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Ghosts and Fear in Language Arts: Exploring the Ways Writers Scare Readers
|Grades||9 – 12|
|Lesson Plan Type||Standard Lesson|
|Estimated Time||Four 50-minute sessions|
What is scary, and why does it fascinate us? How do writers and storytellers scare us? This lesson plan invites students to answer these questions by exploring their own scary stories and scary short stories and books. The lesson culminates in a Fright Fair, where students share scary projects that they have created, including posters, multimedia projects, and creative writing.
- Fright Fair Projects: Use these sample project ideas to inspire student research projects for a Fright Fair.
- Interactive Timeline: Use this online tool to create timelines of any events.
In teaching writing, we are always looking for interesting ways to help our students look at the effect writing has on a reader and how that effect is created. What better way to do this than through a lesson where the content focuses on the scary, while the skills focus on helping students find ways to improve their writing?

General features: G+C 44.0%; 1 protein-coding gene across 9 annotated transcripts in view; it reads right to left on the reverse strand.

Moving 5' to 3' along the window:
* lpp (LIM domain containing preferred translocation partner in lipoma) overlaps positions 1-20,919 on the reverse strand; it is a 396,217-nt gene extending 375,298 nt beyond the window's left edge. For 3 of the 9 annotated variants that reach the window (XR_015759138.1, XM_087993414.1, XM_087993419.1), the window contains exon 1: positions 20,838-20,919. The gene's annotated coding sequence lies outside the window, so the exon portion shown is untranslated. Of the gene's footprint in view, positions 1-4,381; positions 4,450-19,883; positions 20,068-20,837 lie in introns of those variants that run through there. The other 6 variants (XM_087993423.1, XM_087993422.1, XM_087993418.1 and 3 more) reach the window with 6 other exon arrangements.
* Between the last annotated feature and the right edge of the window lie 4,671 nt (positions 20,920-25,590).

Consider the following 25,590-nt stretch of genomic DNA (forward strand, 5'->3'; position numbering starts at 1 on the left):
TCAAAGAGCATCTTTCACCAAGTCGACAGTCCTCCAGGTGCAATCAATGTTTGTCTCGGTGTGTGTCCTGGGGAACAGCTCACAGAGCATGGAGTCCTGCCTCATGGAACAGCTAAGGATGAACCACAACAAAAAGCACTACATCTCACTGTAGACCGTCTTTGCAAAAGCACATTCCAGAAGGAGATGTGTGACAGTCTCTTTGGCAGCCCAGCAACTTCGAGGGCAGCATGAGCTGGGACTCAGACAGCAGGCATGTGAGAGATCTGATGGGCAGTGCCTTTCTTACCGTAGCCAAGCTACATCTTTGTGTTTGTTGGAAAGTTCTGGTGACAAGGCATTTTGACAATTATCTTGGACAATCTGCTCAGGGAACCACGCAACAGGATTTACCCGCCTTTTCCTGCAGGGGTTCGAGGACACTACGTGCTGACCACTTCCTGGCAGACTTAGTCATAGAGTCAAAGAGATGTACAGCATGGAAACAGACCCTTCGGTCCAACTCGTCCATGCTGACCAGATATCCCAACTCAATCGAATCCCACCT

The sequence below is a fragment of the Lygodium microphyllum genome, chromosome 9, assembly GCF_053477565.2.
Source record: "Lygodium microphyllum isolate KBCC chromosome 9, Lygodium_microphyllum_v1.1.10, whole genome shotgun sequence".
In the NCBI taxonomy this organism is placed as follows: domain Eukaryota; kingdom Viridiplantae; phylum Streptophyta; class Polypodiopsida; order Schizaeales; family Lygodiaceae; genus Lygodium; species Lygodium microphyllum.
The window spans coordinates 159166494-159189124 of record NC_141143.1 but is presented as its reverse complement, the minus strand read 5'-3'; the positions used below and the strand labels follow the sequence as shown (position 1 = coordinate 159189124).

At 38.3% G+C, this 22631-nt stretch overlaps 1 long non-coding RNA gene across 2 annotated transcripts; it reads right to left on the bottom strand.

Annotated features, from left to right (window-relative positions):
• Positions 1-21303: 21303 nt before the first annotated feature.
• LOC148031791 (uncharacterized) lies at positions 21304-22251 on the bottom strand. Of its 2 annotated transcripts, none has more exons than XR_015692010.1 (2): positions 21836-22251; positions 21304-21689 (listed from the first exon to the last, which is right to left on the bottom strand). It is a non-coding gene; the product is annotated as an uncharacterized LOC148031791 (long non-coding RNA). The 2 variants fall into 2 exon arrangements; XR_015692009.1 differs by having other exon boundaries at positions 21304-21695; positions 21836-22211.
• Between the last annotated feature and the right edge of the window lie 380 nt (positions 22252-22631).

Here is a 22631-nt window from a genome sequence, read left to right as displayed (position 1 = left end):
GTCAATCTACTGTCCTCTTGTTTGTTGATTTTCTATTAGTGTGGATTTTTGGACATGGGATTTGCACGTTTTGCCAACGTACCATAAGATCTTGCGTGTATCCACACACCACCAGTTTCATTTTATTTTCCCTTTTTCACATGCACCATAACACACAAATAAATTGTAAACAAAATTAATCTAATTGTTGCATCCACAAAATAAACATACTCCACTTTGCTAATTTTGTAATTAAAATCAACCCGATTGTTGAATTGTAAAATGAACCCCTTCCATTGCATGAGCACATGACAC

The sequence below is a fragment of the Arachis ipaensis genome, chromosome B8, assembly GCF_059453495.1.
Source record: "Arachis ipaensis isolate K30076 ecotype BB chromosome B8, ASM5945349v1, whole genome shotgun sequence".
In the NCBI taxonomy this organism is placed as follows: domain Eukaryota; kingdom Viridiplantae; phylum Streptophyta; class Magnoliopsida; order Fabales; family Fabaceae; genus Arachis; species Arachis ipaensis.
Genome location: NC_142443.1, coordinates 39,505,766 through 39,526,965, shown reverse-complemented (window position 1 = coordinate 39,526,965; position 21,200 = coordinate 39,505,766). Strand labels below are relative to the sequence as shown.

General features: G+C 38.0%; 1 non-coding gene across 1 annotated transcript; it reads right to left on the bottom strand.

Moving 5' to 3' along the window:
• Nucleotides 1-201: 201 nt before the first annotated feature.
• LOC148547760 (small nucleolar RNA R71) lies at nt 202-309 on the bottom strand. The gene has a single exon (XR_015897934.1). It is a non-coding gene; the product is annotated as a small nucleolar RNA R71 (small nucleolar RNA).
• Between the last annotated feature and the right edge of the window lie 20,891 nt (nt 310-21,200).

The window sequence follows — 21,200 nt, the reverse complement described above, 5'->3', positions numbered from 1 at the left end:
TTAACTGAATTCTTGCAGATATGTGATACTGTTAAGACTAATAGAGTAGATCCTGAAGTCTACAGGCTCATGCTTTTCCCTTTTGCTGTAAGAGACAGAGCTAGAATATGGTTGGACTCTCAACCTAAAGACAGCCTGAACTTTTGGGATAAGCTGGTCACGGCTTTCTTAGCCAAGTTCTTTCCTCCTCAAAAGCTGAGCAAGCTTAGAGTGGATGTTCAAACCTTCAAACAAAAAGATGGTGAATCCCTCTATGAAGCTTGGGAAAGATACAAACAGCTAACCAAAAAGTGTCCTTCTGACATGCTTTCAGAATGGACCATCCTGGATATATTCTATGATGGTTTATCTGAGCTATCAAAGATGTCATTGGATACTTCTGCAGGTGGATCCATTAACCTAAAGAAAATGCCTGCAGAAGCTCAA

While exploring the ways that writers scare readers, this lesson plan subtly introduces basic audience awareness. In writing narratives, writers must work to imagine the reader and fit the story to the reader's questions and interests. This lesson plan brings the reader's needs into focus by talking about how a writer can scare a reader. Without mentioning the term audience awareness, then, the teacher can invite students to be explicitly aware of their audience.
Adapted from: Mitchell, Diana. "Ghosts and Fear in Language Arts." English Journal 86.6 (October 1997): 96-99.
Strange, Rebecca L. "Audience Awareness: When and How Does It Develop?" Eric Clearinghouse on Reading, English, and Communication Digest #29. (October 1988).